The thing about fiestas on Tenerife, or probably anywhere in Spain, is that if you’re a fiesta virgin it can be overwhelming when you turn up not knowing what is going to happen or where the main action will be taking place.
At Real Tenerife we’ve been there, stood in the wrong place, missed the best bits… and then, over the years, sussed out how to get the best out of the endless fiestas on Tenerife so that others don’t have to make the same mistakes we did. Follow our photo guide to the Fiestas del Carmen and the Día de la Embarcación in Puerto de la Cruz to enjoy a wet, wild and wonderful Tenerife tradition.
La Sardinada is held the night before the main festivities (9th July in 2012). It has nothing to do with carnival, neither has it anything to do with setting fire to a giant sardine. It does, however, involve barbecued sardines and Latino music as it’s basically a sardine eating party that starts around 9pm at San Telmo on the promenade in Puerto de la Cruz. Getting hold of your sardine and a glass of wine or beer involves buying tickets from a stall first (about €3 each – 2012 prices) and then queueing for a plate of flame-grilled sardines and a chunk of bread before heading to San Telmo’s small beach area for a bit of reggaeton.
Día de la Embarcación (10th July 2012)
There’s no point arriving at the harbour too early as it’s going to be a long day. We get there about 1pm (usually as the traditional folk groups are belting out Canario songs outside Casa Aduana). From then on it’s a case of soaking up the atmosphere by doing circuits of the area.
Between the Harbour and Plaza del Charco
This is a key area for partying. You’ve got Frigata, Hannen and Tasquita, which are magnets for younger revellers. There’s also the best food stall in the universe (well mine) Kiosk California which only appears at Carnaval and for the Fiestas del Carmen (food tip– try a catalan sandwich).
Plaza del Charco
If you fancy picking up a Fiesta del Carmen T-shirt, this is the place. A straw hat is also essential Día de la Embarcación fashion but that might involve buying some beer or a combinado at one of the bars (no hardship) and asking if they sell hats (Ron Guajara is the hat to get). Plaza del Charco usually has boards telling the history of the fiestas and a model of Olde Worlde Puerto de la Cruz in the fountain.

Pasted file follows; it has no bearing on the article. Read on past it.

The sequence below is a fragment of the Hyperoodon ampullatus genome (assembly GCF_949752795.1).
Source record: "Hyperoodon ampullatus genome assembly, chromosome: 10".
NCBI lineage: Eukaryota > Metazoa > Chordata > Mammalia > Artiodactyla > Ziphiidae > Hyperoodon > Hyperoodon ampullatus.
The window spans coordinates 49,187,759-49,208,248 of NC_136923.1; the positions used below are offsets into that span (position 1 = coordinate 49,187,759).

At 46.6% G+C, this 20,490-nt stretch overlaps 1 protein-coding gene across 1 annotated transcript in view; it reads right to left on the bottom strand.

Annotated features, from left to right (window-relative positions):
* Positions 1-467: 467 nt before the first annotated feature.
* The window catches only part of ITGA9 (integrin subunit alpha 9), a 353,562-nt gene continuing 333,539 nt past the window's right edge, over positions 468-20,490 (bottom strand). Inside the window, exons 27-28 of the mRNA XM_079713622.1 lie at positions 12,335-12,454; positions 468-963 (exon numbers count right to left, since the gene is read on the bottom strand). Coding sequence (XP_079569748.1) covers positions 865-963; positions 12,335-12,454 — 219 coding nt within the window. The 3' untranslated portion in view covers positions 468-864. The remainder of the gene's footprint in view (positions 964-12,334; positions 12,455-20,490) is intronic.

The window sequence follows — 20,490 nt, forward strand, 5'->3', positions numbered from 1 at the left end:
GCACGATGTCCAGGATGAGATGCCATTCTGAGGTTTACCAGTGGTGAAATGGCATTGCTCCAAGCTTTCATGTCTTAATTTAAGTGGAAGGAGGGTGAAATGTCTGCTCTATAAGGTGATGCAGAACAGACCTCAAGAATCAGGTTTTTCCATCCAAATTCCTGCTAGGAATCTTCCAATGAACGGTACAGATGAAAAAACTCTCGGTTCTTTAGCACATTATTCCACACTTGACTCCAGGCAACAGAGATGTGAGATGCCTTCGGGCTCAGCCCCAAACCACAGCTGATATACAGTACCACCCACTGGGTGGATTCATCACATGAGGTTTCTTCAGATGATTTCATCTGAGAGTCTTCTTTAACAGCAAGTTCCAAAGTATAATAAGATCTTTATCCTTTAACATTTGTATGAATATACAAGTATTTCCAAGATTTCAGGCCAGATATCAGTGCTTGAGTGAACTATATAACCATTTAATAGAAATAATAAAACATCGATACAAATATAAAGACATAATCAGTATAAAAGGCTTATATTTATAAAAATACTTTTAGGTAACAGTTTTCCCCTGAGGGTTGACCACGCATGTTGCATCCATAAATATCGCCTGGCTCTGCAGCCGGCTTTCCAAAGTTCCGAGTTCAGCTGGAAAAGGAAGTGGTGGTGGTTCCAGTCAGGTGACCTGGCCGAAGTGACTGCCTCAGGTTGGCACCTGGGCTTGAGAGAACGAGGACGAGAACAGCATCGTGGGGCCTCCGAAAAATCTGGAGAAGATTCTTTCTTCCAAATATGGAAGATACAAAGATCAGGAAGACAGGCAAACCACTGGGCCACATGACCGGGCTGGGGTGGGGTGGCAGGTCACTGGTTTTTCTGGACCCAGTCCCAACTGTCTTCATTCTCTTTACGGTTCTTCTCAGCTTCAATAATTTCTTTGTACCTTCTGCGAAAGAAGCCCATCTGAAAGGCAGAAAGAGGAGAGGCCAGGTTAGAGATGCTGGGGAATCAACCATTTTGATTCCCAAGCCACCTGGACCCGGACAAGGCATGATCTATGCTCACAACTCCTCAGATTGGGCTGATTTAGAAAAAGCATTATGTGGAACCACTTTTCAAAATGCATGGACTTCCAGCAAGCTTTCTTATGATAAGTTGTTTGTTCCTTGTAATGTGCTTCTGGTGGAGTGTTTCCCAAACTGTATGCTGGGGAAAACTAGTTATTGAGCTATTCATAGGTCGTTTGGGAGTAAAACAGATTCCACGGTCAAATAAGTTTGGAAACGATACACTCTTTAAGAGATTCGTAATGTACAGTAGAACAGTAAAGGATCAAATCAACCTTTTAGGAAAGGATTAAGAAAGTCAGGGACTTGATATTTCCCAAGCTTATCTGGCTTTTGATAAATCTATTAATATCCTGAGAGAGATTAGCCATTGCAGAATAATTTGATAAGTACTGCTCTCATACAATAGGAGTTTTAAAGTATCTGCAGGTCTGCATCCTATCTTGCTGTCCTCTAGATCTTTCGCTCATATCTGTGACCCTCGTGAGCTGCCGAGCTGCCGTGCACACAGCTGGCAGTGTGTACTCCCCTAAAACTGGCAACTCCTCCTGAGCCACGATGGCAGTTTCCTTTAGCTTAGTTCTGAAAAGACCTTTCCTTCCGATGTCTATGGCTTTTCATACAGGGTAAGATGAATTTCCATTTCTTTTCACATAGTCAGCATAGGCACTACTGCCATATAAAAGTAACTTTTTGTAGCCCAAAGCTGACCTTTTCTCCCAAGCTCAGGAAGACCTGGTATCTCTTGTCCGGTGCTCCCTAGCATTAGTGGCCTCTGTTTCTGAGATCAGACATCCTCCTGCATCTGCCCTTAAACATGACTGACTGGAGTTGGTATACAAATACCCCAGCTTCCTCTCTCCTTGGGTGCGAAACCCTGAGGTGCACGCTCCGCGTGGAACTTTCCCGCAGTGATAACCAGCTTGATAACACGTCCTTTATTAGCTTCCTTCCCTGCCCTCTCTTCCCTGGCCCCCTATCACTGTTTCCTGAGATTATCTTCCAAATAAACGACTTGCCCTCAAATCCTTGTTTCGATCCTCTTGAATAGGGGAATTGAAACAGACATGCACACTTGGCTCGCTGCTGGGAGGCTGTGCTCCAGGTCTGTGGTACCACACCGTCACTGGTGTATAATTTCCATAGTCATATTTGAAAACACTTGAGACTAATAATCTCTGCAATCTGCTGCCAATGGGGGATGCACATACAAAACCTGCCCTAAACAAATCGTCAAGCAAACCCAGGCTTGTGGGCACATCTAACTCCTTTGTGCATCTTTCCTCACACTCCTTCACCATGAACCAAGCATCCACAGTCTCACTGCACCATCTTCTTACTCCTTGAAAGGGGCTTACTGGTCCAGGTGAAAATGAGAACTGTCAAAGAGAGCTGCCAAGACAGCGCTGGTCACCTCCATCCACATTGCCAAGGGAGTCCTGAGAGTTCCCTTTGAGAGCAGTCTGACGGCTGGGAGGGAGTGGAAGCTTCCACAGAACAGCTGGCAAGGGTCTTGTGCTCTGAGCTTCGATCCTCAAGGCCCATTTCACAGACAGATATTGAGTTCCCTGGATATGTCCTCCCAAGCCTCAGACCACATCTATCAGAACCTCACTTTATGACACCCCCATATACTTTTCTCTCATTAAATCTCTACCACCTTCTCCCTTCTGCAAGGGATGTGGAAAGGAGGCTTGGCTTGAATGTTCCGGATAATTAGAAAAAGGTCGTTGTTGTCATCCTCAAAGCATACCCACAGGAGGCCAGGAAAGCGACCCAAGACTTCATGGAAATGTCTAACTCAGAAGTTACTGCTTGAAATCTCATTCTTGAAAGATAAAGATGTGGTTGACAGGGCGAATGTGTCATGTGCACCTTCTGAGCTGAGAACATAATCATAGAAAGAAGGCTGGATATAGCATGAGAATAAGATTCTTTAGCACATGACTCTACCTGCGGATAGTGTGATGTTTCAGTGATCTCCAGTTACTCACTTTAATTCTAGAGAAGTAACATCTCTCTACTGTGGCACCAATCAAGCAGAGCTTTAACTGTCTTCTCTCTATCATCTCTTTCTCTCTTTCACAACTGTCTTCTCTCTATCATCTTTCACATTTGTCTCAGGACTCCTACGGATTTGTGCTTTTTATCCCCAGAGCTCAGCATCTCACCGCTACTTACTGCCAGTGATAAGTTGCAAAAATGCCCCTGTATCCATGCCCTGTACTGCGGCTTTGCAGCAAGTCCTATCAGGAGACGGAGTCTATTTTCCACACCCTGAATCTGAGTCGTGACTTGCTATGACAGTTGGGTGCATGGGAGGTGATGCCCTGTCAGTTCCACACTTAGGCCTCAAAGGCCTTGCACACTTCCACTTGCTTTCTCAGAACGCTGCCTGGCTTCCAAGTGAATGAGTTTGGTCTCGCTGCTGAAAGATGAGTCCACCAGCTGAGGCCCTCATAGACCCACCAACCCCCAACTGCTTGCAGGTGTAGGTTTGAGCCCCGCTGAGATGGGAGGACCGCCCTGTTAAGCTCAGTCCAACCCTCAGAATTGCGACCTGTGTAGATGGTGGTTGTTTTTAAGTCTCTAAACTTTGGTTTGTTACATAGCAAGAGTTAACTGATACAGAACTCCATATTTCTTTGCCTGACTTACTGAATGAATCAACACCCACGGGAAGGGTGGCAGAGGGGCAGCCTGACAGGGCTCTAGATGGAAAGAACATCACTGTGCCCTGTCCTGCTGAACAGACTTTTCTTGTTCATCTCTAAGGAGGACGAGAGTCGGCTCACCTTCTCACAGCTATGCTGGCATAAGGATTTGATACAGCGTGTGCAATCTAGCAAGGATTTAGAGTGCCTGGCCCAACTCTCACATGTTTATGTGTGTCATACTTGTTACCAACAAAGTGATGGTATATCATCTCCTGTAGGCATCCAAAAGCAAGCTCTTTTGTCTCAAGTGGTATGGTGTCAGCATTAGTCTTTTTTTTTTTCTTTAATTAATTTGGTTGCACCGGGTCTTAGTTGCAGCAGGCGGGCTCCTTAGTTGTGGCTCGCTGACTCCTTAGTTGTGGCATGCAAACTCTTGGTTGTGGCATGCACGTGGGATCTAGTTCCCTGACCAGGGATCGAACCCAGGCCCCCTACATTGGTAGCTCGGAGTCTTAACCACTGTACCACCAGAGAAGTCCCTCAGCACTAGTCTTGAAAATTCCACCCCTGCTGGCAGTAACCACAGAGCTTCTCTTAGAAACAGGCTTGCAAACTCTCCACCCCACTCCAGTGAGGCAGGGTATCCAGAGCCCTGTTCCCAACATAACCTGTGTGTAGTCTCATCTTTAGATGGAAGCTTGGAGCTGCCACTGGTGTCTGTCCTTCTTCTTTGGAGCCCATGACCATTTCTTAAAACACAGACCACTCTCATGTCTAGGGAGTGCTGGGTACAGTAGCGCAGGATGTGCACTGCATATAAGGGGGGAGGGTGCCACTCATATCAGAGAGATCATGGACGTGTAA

THE liveliest area during festivals; locals spill out onto the street from bars, filling it to capacity as the afternoon progresses. There can be much beer throwing going on here and it might only be for those adventurers who want to experience everything about the Dia de la Embarcación.
El Muelle (the Harbour)
The harbour is a must. Have a stroll along it around 1.30pm to witness total madness with everyone under the age of 20 either throwing themselves off, or being thrown from, the harbour wall into the water. Great if you’re into action photography… but watch out for splashback.
El Muelle at 3pm
Get into a position with a good view of the car park side of the harbour around 3pm. This is when the classic ‘greasy pole’ competition is held with participants attempting to run along a greased wooden pole to snatch one of the 3 flags pinned to the end. From the spectacular falls that ensue, it is not an easy task. One of the events of the day.
The fish and paella stall beside the harbour is tempting, but we don’t think this is the best day to eat there as it is just to busy. Unless you head back into town, go junk instead and pig out on churros from the vans beside the harbour, or pinchos (pork kebabs) from the kiosks specially set up for the fiesta.
If open air raves are your thing, there is usually a dance area set up with mojito stalls somewhere around the lower car park (beside the harbour). This isn’t definite though as the current mayor is an old fogey and anti-youth (amongst being anti-many things). He’s once again banned water pistols, which were a big part of the fiesta for years, and seems intent on sucking the fun out of everything (and no, we’re not fans). So we’ll have to wait to see if there’s a clubbing area this year.
The Virgen del Carmen and San Telmo
Ultimately the day is all about honouring the patron saints of fishermen and mariners, the Virgen del Carmen and San Telmo (St Elmo). Both are carried through the streets from the Iglesia de Francia to the harbour where they’re carefully transferred to waiting boats – that’s the blurb. The reality is it takes an interminable amount of time and if you want a good position, you will have to find a place at the harbour’s edge at least an hour before San Telmo and Carmen arrive at 6.30pm-ish (6.30 is a real approximation as they are real dawdlers).
But the wait is worth it, especially if it’s your first time. If you’re really brave you could stay in the water to watch the pair arrive, be serenaded by Chago Melián and then be transferred to their floating carriages.
But it is mad in there.
After that, a few fireworks go off, birds are released into the sky, the boats go on a wee journey around the bay, returning just as dusk falls. And if you’re still around to see the return, congratulations you are now a bona-fide Fiestas del Carmen veteran.
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